Tuesday, April 28, 2009
Despite the race like beginning and after the Hammer-Heads pull ahead to warm up the pavement, you’ll find more casual riders beginning to group together. In Burnsville we shared a few miles of road with a very nice couple of brothers from Germany. On other rides we’ve struck up conversations with groups of grandmothers, teenagers on Wal-Mart mountain bikes, plump bearded guys on recumbents. Generally people from all walks of life on all types of bikes.
One good thing about riding slower is you can carry on a conversation with your neighbor cyclists instead of staring at their rear wheel praying you’re not the one to collapse the peloton into a yard sale of twisted bloody bicycle parts.
Another good thing about riding slower is the sights, sounds and smells you’ll pass. After a long day on the CNC last year, a group of us were standing around talking about what we had seen. One person chimed up, “well I didn’t see any of that! All I saw was the back of so-and so’s tire all day!” How sad. Personally, I would hate to pass by a cedar grove or a field of lilac so fast I didn’t notice the refreshing scent or race by an old couple sitting on their front porch without waving hello.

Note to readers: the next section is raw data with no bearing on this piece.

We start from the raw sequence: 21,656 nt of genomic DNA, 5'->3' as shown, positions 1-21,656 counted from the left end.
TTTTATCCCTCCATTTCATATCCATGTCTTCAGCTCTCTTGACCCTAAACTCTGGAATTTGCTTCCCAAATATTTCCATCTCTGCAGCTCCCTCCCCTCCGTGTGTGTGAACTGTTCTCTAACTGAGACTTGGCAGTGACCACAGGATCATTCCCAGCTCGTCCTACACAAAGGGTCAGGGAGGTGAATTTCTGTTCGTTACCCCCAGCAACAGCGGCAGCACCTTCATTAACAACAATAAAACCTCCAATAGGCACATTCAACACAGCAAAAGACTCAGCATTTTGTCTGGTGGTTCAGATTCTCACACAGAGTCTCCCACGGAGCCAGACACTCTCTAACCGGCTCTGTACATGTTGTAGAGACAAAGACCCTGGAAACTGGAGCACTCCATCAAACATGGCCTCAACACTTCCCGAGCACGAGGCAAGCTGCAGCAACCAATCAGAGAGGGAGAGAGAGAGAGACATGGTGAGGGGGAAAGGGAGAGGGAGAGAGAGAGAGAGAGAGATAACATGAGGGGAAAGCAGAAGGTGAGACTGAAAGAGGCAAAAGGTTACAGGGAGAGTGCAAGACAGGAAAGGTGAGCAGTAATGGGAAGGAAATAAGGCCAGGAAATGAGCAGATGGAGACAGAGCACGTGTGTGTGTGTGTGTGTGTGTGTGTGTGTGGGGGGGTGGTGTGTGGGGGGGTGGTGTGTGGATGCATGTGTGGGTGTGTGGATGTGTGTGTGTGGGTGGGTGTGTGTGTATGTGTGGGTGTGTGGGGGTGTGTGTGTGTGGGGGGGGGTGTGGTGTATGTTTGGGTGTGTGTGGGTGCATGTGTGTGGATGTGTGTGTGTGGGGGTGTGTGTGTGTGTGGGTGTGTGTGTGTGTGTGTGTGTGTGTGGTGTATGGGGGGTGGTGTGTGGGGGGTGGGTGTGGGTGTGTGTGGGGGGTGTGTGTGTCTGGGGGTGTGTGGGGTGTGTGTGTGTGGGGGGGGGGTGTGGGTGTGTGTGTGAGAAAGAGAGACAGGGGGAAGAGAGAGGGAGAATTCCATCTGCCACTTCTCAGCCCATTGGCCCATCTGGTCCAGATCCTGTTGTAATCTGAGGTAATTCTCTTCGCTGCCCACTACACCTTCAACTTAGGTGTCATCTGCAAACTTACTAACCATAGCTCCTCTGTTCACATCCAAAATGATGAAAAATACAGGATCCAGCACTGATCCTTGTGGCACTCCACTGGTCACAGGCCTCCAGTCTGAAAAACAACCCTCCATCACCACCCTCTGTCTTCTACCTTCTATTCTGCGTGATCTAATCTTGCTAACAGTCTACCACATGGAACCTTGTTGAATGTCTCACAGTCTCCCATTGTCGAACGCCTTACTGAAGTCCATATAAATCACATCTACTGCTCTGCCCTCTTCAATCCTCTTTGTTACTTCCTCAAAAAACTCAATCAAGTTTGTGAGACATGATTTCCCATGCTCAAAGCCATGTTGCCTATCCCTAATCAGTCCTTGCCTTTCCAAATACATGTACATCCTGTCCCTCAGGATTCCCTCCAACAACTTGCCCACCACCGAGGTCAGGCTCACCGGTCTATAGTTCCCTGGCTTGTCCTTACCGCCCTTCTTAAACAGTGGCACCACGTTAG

For me, a good pace on organized rides is somewhere in between Hammer-Head fast and dead-last. If you go too slowly, you may find the rest stops have pulled up stakes and called it quits and the SAG drivers are looking at their watches impatiently asking, “Hey dude, are you okay?” Too fast and you’ve missed the experience of exploring a little corner of the world or meeting a new friend.
Sunday, April 26, 2009
Here are a few pictures of the Burnsville Metric. What a beautiful ride! This is definitely one we will do again. About 400 riders showed up. The first half follows a river through gently rolling hills. The second half is a bit steeper (not Tour de Tuck steep, but still, steep) as the course takes you into the mountains and back into Burnsville.
Sunday, April 19, 2009
The reason I ride is to decompress from my stressful job and to spend quality time with my wife. But riding together can be difficult; my leisurely pace is Raquel’s moderate pace. Last year, as we rode across North Carolina together, I made an effort to slow myself down and stay behind her as much as possible. Whenever I had the urge to hammer ahead, I would remind myself I had nothing to gain from racing a mile up the road only to stop and wait. I reminded myself we were touring together and ‘touring together’ was the point of the trip. I had to tell myself to stop being selfish and enjoy being where I was; not focusing on some imagined, not yet reached, destination up the road.
Be where you are, Jack